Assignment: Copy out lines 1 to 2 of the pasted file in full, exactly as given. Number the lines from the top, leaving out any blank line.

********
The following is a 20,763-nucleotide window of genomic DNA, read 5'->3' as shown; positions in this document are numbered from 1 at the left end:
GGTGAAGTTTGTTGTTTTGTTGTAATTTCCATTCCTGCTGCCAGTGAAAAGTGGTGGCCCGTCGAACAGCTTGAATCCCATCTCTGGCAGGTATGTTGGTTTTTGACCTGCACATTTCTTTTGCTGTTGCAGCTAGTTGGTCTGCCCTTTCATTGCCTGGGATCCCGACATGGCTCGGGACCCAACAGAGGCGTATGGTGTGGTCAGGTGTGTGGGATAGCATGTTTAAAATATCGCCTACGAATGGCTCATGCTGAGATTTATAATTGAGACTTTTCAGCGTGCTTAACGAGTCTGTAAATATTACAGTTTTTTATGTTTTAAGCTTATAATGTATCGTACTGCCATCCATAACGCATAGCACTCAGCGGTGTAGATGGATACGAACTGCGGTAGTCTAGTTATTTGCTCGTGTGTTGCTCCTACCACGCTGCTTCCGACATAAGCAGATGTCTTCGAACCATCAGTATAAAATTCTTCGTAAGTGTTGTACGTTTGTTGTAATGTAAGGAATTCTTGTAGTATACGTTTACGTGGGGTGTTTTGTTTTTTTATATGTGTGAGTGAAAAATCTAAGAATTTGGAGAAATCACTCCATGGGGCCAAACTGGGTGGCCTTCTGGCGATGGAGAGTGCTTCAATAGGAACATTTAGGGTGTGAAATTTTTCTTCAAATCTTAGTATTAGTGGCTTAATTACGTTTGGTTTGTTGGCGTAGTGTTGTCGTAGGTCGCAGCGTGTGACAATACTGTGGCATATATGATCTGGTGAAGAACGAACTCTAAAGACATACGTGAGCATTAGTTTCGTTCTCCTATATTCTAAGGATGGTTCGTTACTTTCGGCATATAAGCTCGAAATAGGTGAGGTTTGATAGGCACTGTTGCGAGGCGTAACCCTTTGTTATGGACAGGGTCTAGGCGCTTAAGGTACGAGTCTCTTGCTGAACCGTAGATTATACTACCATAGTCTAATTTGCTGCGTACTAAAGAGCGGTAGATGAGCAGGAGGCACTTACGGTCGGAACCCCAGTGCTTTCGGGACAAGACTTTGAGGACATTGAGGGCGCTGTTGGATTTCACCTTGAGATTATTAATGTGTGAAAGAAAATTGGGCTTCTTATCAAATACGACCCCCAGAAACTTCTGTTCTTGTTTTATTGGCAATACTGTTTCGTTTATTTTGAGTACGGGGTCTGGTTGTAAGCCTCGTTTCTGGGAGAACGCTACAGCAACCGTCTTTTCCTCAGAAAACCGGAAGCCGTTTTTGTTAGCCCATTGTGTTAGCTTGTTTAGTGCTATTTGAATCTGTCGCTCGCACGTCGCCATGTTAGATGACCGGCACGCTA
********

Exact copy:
The following is a 20,763-nucleotide window of genomic DNA, read 5'->3' as shown; positions in this document are numbered from 1 at the left end:
GGTGAAGTTTGTTGTTTTGTTGTAATTTCCATTCCTGCTGCCAGTGAAAAGTGGTGGCCCGTCGAACAGCTTGAATCCCATCTCTGGCAGGTATGTTGGTTTTTGACCTGCACATTTCTTTTGCTGTTGCAGCTAGTTGGTCTGCCCTTTCATTGCCTGGGATCCCGACATGGCTCGGGACCCAACAGAGGCGTATGGTGTGGTCAGGTGTGTGGGATAGCATGTTTAAAATATCGCCTACGAATGGCTCATGCTGAGATTTATAATTGAGACTTTTCAGCGTGCTTAACGAGTCTGTAAATATTACAGTTTTTTATGTTTTAAGCTTATAATGTATCGTACTGCCATCCATAACGCATAGCACTCAGCGGTGTAGATGGATACGAACTGCGGTAGTCTAGTTATTTGCTCGTGTGTTGCTCCTACCACGCTGCTTCCGACATAAGCAGATGTCTTCGAACCATCAGTATAAAATTCTTCGTAAGTGTTGTACGTTTGTTGTAATGTAAGGAATTCTTGTAGTATACGTTTACGTGGGGTGTTTTGTTTTTTTATATGTGTGAGTGAAAAATCTAAGAATTTGGAGAAATCACTCCATGGGGCCAAACTGGGTGGCCTTCTGGCGATGGAGAGTGCTTCAATAGGAACATTTAGGGTGTGAAATTTTTCTTCAAATCTTAGTATTAGTGGCTTAATTACGTTTGGTTTGTTGGCGTAGTGTTGTCGTAGGTCGCAGCGTGTGACAATACTGTGGCATATATGATCTGGTGAAGAACGAACTCTAAAGACATACGTGAGCATTAGTTTCGTTCTCCTATATTCTAAGGATGGTTCGTTACTTTCGGCATATAAGCTCGAAATAGGTGAGGTTTGATAGGCACTGTTGCGAGGCGTAACCCTTTGTTATGGACAGGGTCTAGGCGCTTAAGGTACGAGTCTCTTGCTGAACCGTAGATTATACTACCATAGTCTAATTTGCTGCGTACTAAAGAGCGGTAGATGAGCAGGAGGCACTTACGGTCGGAACCCCAGTGCTTTCGGGACAAGACTTTGAGGACATTGAGGGCGCTGTTGGATTTCACCTTGAGATTATTAATGTGTGAAAGAAAATTGGGCTTCTTATCAAATACGACCCCCAGAAACTTCTGTTCTTGTTTTATTGGCAATACTGTTTCGTTTATTTTGAGTACGGGGTCTGGTTGTAAGCCTCGTTTCTGGGAGAACGCTACAGCAACCGTCTTTTCCTCAGAAAACCGGAAGCCGTTTTTGTTAGCCCATTGTGTTAGCTTGTTTAGTGCTATTTGAATCTGTCGCTCGCACGTCGCCATGTTAGATGACCGGCACGCTA